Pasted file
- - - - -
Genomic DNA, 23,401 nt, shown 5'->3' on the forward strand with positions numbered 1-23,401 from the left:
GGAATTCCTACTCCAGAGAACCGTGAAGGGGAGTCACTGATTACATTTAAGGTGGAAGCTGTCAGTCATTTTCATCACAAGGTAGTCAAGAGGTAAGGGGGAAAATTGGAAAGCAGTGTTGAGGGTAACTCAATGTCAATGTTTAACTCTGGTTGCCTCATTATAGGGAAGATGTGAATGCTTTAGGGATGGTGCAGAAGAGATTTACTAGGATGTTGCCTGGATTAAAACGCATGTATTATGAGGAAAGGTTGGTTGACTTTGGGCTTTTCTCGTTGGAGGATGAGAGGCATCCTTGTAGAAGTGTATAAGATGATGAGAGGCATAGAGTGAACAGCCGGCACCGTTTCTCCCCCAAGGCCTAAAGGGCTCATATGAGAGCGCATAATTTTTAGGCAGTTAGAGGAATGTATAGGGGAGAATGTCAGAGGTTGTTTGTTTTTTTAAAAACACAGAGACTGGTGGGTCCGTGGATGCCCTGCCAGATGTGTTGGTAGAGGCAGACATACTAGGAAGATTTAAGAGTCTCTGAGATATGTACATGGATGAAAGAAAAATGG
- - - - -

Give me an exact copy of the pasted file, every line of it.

Genomic DNA, 23,401 nt, shown 5'->3' on the forward strand with positions numbered 1-23,401 from the left:
GGAATTCCTACTCCAGAGAACCGTGAAGGGGAGTCACTGATTACATTTAAGGTGGAAGCTGTCAGTCATTTTCATCACAAGGTAGTCAAGAGGTAAGGGGGAAAATTGGAAAGCAGTGTTGAGGGTAACTCAATGTCAATGTTTAACTCTGGTTGCCTCATTATAGGGAAGATGTGAATGCTTTAGGGATGGTGCAGAAGAGATTTACTAGGATGTTGCCTGGATTAAAACGCATGTATTATGAGGAAAGGTTGGTTGACTTTGGGCTTTTCTCGTTGGAGGATGAGAGGCATCCTTGTAGAAGTGTATAAGATGATGAGAGGCATAGAGTGAACAGCCGGCACCGTTTCTCCCCCAAGGCCTAAAGGGCTCATATGAGAGCGCATAATTTTTAGGCAGTTAGAGGAATGTATAGGGGAGAATGTCAGAGGTTGTTTGTTTTTTTAAAAACACAGAGACTGGTGGGTCCGTGGATGCCCTGCCAGATGTGTTGGTAGAGGCAGACATACTAGGAAGATTTAAGAGTCTCTGAGATATGTACATGGATGAAAGAAAAATGG